Another £33bn (€42bn) was added to the value of UK blue chips today as London’s leading share index extended yesterday’s relief rally.
But investor profit-taking saw early session gains pared back, to leave the FTSE 100 Index up 3.2%, to close 137.3 points higher at 4394.2.
The FTSE had soared by as much as 6.5% at one stage, coming after a more than 8% surge seen the previous session following the UK’s £37 billion banking bail-out and similar global action to end the stock market turmoil.
The Dow Jones Industrial Average also gave back some of its 400-point opening surge as investors looked to take profits after the record-breaking rise.
The US index later stood a more muted 1% higher, although investor spirits remained upbeat after President George Bush unveiled plans to follow the UK’s lead and buy shares in the nation’s leading banks, at a cost of $250bn (€183bn).
Bush said it was “an essential short-term measure” to get loans moving again.
Other markets across Europe posted further gains today, including Germany’s Dax and the CAC 40 in France, both of which rose by 2.7%.
In London, high street bank Barclays was the top-performing blue chip company, with a rise of 14%.
Anthony Grech, market strategist at IG Index, said that while the market had enjoyed another positive day’s trading, the high volatility suggested further falls could be on the horizon.
“Traders were always a bit twitchy that the strength seen so far could be just a flash in the pan and at the moment they still seem as willing as ever to head for the exits on the first sign of weakness,” he said.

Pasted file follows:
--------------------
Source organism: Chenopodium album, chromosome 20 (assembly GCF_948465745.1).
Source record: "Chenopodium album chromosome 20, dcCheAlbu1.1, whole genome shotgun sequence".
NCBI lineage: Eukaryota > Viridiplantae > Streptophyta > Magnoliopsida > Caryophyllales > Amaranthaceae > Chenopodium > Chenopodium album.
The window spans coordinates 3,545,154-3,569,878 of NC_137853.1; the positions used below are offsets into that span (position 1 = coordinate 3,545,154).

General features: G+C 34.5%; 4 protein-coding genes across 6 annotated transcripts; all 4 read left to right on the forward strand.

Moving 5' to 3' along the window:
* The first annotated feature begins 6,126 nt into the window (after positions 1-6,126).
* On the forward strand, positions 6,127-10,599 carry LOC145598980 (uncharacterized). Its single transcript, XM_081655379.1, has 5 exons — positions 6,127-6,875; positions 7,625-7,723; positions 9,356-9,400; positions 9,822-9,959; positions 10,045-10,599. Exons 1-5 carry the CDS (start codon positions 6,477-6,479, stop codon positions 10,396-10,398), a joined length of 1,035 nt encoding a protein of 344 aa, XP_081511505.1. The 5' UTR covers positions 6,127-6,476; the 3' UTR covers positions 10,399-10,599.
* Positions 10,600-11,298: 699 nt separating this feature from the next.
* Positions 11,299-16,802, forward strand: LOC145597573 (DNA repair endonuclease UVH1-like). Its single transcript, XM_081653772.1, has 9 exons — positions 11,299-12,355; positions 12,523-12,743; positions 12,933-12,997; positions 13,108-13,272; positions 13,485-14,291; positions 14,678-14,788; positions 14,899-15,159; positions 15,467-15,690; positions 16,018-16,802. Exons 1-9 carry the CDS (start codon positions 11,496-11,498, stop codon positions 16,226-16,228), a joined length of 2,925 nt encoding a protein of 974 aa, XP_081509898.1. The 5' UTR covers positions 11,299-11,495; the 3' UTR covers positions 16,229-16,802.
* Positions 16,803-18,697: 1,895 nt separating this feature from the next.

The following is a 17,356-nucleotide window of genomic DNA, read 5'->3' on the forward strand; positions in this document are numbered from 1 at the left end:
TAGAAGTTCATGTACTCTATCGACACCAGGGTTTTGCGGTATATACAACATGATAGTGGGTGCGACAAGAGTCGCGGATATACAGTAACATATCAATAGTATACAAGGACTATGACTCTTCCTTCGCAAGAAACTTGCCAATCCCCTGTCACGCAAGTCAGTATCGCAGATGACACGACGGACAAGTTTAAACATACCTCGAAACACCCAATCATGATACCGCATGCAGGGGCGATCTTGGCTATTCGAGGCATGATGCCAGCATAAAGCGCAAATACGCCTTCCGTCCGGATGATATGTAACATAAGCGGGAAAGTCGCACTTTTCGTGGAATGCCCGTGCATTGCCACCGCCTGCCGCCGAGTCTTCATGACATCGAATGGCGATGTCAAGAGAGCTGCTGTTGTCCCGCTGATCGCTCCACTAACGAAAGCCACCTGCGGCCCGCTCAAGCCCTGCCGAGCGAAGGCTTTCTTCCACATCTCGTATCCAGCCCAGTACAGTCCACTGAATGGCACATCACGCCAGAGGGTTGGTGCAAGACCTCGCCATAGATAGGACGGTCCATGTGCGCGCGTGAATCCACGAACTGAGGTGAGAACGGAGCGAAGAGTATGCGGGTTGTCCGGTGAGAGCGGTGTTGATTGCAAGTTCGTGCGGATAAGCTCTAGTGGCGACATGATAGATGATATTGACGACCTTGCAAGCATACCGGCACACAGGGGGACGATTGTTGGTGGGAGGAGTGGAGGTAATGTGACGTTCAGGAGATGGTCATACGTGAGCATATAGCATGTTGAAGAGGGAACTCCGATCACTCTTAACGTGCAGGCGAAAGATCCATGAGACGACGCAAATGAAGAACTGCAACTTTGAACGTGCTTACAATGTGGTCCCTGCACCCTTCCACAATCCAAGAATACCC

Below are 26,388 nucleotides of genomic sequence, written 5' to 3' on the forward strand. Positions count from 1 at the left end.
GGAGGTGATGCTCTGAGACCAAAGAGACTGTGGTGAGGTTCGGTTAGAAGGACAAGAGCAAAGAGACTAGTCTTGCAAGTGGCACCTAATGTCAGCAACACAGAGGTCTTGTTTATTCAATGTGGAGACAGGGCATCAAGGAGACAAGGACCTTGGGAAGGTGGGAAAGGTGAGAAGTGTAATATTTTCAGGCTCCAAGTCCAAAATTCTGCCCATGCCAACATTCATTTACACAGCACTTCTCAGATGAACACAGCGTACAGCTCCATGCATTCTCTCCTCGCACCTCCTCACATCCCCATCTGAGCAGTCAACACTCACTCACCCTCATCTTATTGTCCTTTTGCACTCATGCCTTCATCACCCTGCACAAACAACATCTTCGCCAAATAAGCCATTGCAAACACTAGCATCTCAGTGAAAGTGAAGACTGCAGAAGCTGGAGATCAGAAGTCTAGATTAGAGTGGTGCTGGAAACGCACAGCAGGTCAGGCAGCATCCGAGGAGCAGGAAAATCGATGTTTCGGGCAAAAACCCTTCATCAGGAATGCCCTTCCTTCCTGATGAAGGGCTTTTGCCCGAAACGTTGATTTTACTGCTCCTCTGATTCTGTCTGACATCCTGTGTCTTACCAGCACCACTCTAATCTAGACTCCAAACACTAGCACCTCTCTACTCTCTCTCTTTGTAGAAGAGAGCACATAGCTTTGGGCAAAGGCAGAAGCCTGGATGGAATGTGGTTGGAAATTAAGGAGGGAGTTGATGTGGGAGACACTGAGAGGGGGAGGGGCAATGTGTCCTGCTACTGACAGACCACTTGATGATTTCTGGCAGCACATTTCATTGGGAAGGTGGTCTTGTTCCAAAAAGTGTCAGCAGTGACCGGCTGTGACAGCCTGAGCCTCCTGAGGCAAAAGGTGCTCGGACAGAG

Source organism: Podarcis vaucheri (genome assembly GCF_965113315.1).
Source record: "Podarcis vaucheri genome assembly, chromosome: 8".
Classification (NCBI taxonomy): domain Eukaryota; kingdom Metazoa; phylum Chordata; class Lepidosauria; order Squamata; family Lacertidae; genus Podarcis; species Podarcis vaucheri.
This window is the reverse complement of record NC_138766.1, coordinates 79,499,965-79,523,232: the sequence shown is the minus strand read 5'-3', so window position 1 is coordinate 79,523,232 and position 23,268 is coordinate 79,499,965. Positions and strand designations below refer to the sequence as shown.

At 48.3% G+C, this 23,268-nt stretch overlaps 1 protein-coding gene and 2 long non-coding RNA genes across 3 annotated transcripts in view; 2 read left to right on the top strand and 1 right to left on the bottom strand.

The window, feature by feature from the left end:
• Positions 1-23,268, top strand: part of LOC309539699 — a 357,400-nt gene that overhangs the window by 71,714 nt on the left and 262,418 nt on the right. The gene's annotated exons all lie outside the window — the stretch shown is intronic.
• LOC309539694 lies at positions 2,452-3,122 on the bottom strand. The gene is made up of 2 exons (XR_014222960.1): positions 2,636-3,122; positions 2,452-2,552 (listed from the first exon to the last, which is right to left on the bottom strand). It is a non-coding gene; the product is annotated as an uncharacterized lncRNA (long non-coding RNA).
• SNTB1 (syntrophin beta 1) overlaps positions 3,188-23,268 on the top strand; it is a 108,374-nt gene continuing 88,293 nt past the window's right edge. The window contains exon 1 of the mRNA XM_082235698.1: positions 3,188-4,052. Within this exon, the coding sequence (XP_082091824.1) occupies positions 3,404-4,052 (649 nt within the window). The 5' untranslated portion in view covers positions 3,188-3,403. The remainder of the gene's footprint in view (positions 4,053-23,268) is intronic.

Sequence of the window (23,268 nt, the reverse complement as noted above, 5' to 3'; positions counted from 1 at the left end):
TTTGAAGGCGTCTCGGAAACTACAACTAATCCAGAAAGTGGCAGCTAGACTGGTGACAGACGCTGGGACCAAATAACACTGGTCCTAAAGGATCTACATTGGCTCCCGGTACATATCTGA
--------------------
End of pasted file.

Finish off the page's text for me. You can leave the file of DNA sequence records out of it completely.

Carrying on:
Banks again saw a mixed session, with Royal Bank of Scotland, whose shares have been the biggest casualty of the recent turmoil, down 1% after an earlier rise of 7%. This is below the 65.5p price of the £15 billion in new shares it will offer existing shareholders under its capital-raising plans.
Merger partners HBOS and Lloyds TSB also remained on the back foot, down 7% and 5% respectively as investors mulled over the prospects for the firms’ marriage.
Trading had got off to a good start in London today after some mammoth overnight rises in Asia and New York.
Japan’s Nikkei 225 soared 14%, its biggest one-day rise, while New York’s Dow Jones Industrial Average soared 11%, the index’s biggest daily jump since the Great Depression.
The mood was also buoyed after the latest bank rescue plans were unveiled in the US, which came after European governments said they are allocating more than a trillion euro to protect the region’s banks through guarantees and other emergency measures.
Richard Hunter, head of equities at broker Hargreaves Lansdown, said markets were now looking at where stocks would head next.
“After the relief rally, all eyes are going to be on the medium-term outlook and the fact that most people think that 2009 is going to be very difficult indeed,” he said.
“The third quarter earnings season is also coming up in the United States.”
Justin Urquhart Stewart, a director of Seven Investment Management, added that amateur investors should be warned to expect further volatility.
“Please be careful,” he said. “These are erratic and dangerous times. Inflation is high, the global economy is slowing and the banking crisis is still around.
“If you make a profit on short-term investments, then bank it.”